Cefixime no longer recommended to treat gonorrhea

By | 2022-02-18T14:29:57-05:00 August 9th, 2012|0 Comments

The Centers for Disease Control and Prevention has announced that it no longer recommends the oral antibiotic cefixime as a first-line treatment option for gonorrhea in the United States.

The change was prompted by recent trends in laboratory data showing that cefixime, marketed under the brand name Suprax, is becoming less effective in treating gonorrhea, raising the possibility that Neisseria gonorrhoeae, which causes the disease, is becoming resistant to the drug.

The change leaves only one recommended drug, the injectable antibiotic ceftriaxone, that is proven effective for treating gonorrhea.

According to the revised guidelines, published in the Aug. 10 issue of the Morbidity and Mortality Weekly Report, the most effective treatment for gonorrhea is a combination therapy: ceftriaxone and one of two other oral antibiotics, either azithromycin or doxycycline.

In the past, gonorrhea has developed resistance to every antibiotic recommended for treatment, leaving the cephalosporins, which include cefixime and ceftriaxone, as the final recommended class of drugs. In light of this history and the recent lab data, CDC researchers are concerned that continued use of cefixime may prompt Neisseria gonorrhoeae to develop resistance to all cephalosporins. Limiting the use of cefixime may help preserve ceftriaxone as a treatment option for a little longer.

“As cefixime is losing its effectiveness as a treatment for gonorrhea infections, this change is a critical preemptive strike to preserve ceftriaxone, our last proven treatment option,” Kevin Fenton, MD, director of the CDC’s National Center for HIV/AIDS, Viral Hepatitis, STD and TB Prevention, said in a news release. “Changing how we treat infections now may buy the time needed to develop new treatment options.”

To guard against the threat of drug resistance, the guidelines outline additional follow-up steps providers should take to closely monitor for ceftriaxone treatment failure. According to the new recommendations, patients who have persistent symptoms should be retested with a culture-based gonorrhea test, which can identify antibiotic-resistant infections. The patient should return one week after re-treatment for another culture test (a test-of-cure) to ensure the infection is fully cured.

In some instances, cefixime may be needed as an alternative treatment option. If ceftriaxone is not readily available, providers may prescribe a dual therapy of cefixime plus either azithromycin or doxycycline. Azithromycin may be given alone if a patient has a severe allergy to cephalosporins. However, to closely monitor for resistance, clinicians should perform a test-of-cure one week after treatment if either of these alternative regimens is prescribed.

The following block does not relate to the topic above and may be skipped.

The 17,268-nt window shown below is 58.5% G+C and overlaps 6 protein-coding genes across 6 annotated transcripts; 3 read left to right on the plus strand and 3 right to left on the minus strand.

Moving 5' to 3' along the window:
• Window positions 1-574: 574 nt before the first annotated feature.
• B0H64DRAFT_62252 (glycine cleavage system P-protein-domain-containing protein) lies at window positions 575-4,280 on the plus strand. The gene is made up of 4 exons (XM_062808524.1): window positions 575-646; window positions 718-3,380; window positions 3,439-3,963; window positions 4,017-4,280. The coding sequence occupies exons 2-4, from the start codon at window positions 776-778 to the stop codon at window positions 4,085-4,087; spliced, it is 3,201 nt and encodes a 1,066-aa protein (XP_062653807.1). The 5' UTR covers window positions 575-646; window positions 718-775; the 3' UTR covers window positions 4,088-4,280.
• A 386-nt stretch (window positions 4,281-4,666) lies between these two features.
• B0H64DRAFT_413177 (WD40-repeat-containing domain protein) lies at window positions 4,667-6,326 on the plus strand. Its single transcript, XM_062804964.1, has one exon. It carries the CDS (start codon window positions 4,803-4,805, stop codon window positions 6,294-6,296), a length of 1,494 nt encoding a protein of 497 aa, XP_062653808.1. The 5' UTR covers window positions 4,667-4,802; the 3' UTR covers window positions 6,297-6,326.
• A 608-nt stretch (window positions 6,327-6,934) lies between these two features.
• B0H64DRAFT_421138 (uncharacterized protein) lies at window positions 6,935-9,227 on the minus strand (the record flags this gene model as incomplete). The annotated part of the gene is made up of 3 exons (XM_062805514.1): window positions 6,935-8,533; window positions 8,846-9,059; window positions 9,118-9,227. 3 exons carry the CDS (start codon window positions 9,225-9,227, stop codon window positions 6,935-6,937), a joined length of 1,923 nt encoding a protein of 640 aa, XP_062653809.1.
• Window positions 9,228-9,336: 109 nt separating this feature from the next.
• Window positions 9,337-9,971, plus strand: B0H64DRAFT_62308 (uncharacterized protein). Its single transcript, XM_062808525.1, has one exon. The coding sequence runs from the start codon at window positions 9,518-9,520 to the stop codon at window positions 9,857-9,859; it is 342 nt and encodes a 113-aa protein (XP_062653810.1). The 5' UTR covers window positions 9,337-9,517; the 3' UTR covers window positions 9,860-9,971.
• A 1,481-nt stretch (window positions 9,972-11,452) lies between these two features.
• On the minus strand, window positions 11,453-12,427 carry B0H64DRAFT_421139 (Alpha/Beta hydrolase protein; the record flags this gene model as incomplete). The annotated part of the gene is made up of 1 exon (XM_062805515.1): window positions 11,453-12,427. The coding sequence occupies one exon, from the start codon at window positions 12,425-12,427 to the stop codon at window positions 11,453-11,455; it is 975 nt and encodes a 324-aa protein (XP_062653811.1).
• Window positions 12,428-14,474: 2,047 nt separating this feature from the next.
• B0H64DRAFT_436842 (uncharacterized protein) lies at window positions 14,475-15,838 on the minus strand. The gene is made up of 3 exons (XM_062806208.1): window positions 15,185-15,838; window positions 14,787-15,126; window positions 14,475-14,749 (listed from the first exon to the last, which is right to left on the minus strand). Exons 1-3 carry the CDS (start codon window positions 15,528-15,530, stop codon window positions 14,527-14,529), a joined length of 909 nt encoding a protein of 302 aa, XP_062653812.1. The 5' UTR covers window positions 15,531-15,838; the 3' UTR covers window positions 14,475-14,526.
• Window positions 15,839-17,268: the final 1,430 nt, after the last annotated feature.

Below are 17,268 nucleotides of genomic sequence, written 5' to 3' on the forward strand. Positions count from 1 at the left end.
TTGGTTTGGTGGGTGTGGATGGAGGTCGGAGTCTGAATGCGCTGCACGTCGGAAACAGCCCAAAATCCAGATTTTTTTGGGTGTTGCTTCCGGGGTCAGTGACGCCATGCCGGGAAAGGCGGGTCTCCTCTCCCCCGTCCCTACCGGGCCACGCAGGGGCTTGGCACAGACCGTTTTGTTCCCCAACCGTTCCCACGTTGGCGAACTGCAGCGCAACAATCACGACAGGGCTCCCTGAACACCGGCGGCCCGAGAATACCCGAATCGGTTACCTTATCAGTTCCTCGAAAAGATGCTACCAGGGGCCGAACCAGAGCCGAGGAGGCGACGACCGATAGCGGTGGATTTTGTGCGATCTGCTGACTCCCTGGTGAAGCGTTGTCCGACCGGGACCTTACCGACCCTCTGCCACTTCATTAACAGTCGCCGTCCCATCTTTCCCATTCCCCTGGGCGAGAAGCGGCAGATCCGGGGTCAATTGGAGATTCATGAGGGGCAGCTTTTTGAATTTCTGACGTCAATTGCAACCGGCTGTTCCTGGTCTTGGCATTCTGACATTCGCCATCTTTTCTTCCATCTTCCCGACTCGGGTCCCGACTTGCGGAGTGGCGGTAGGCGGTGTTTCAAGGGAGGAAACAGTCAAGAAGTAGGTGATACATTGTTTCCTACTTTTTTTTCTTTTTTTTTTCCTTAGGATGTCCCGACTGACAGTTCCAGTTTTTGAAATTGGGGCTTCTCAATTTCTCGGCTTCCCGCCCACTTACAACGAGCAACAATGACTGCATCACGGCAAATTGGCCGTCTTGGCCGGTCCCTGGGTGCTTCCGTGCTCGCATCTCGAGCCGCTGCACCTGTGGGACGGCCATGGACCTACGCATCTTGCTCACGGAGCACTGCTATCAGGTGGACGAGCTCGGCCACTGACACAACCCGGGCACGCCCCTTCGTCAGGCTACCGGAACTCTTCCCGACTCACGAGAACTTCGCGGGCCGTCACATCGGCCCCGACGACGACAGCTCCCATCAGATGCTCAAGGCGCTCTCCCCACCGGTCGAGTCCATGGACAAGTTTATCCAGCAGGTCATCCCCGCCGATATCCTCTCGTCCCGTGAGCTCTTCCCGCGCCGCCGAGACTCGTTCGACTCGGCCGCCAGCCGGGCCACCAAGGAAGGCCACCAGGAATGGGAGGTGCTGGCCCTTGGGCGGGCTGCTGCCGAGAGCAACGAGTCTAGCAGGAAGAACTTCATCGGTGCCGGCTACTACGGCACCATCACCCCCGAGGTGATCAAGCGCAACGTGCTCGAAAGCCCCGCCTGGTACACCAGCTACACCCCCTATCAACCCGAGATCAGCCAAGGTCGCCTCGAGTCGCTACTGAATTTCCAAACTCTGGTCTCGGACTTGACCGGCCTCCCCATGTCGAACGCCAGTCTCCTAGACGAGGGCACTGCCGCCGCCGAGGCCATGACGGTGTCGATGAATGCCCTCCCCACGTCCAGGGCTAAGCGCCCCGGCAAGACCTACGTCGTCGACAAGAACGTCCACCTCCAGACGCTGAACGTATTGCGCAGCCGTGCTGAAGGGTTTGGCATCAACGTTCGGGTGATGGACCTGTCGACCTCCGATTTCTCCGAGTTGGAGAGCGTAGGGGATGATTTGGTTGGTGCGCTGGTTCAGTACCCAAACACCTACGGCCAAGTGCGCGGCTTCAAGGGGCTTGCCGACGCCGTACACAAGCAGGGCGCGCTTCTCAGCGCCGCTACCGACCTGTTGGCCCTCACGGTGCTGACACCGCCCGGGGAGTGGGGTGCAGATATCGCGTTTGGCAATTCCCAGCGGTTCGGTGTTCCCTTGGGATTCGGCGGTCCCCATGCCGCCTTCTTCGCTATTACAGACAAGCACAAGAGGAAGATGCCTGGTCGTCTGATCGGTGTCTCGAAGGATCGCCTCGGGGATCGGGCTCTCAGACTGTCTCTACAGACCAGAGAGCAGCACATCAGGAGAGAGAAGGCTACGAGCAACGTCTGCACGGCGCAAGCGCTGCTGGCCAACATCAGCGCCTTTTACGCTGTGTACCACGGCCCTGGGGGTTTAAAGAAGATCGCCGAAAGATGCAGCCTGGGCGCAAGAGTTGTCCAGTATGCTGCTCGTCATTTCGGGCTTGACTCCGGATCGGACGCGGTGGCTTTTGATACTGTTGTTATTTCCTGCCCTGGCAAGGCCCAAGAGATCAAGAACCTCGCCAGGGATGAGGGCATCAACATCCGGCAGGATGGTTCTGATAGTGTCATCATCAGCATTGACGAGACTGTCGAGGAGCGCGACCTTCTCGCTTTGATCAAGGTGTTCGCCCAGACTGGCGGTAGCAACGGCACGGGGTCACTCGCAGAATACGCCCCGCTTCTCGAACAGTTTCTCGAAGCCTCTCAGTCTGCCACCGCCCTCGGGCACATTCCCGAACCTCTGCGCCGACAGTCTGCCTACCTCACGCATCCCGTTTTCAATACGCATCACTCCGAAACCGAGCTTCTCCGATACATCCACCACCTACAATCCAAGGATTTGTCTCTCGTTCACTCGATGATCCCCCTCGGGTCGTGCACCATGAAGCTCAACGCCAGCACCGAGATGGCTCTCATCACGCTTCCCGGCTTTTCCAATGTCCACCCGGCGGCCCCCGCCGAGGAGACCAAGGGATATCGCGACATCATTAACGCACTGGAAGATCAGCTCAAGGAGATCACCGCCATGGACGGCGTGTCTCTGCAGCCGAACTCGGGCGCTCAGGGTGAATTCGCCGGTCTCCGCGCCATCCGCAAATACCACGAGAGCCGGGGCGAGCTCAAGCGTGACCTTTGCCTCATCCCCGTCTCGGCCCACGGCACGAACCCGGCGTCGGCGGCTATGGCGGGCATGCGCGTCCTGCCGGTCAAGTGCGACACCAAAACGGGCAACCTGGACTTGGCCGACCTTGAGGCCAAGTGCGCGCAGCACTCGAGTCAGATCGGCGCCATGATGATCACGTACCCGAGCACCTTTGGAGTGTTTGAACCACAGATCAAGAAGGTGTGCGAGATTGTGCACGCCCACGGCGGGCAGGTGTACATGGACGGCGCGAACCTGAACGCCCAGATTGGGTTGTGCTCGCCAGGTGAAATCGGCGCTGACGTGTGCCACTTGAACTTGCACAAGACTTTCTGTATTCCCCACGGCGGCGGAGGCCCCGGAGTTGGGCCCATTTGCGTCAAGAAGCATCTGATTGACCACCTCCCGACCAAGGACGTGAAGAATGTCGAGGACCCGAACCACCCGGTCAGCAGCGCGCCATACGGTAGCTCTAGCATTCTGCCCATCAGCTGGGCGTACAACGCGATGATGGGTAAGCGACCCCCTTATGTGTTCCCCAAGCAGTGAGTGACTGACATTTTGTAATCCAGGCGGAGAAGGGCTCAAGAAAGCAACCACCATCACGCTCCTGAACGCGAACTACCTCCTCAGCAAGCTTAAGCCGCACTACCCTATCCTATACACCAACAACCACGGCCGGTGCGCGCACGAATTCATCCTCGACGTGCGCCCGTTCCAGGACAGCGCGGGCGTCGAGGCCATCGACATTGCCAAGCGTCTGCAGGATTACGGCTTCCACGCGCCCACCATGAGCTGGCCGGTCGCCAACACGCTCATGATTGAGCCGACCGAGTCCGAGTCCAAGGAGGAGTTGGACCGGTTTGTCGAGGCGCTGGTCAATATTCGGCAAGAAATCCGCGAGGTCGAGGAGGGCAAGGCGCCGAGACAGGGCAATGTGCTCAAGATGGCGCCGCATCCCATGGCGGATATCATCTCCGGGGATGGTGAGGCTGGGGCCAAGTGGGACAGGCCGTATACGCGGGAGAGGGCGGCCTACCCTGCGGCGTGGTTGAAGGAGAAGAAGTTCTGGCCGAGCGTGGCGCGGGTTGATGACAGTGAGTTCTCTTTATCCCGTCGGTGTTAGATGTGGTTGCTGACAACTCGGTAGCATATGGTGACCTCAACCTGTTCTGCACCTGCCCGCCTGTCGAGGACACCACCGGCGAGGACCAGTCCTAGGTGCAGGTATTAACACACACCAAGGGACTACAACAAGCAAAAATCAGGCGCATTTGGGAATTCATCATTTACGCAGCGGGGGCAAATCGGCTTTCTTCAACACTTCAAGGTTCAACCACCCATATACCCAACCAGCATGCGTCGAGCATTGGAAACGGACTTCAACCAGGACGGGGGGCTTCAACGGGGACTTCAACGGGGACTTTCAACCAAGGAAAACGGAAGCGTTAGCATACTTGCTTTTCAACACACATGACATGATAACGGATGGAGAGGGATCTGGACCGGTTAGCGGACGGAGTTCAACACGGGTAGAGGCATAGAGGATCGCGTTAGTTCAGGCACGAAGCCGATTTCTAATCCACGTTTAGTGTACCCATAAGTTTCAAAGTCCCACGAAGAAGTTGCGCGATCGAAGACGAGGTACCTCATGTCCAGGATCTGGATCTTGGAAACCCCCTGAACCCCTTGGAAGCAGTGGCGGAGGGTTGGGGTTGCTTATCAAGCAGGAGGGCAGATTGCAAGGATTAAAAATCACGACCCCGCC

Gail Bolan, MD, director of the CDC’s Division of STD Prevention, said additional measures will be needed to stay ahead of untreatable gonorrhea. “It is imperative that researchers and pharmaceutical companies prioritize research to identify or develop new, effective drugs or drug combinations,” Bolan said. “Health departments and labs can help CDC monitor for emerging resistance by enhancing or rebuilding their ability to do culture testing.”

Individuals who are sexually active should take steps to protect themselves from infection, the CDC stated. Consistent and correct condom use and limiting the number of sex partners are effective strategies for reducing the risk of infection.

More than 700,000 gonorrhea infections are estimated to occur in U.S. each year, making it one of the most common STDs. Although some men and women may have symptoms such as burning when urinating or discharge, most people do not. As a result, many infections go undetected and untreated. Left untreated, gonorrhea can cause serious health problems, particularly for women, including chronic pelvic pain, life-threatening ectopic pregnancy and even infertility. Infection also increases the risk of contracting and transmitting HIV.

To read the full report and revised recommendations, visit http://1.usa.gov/NlL4W5.


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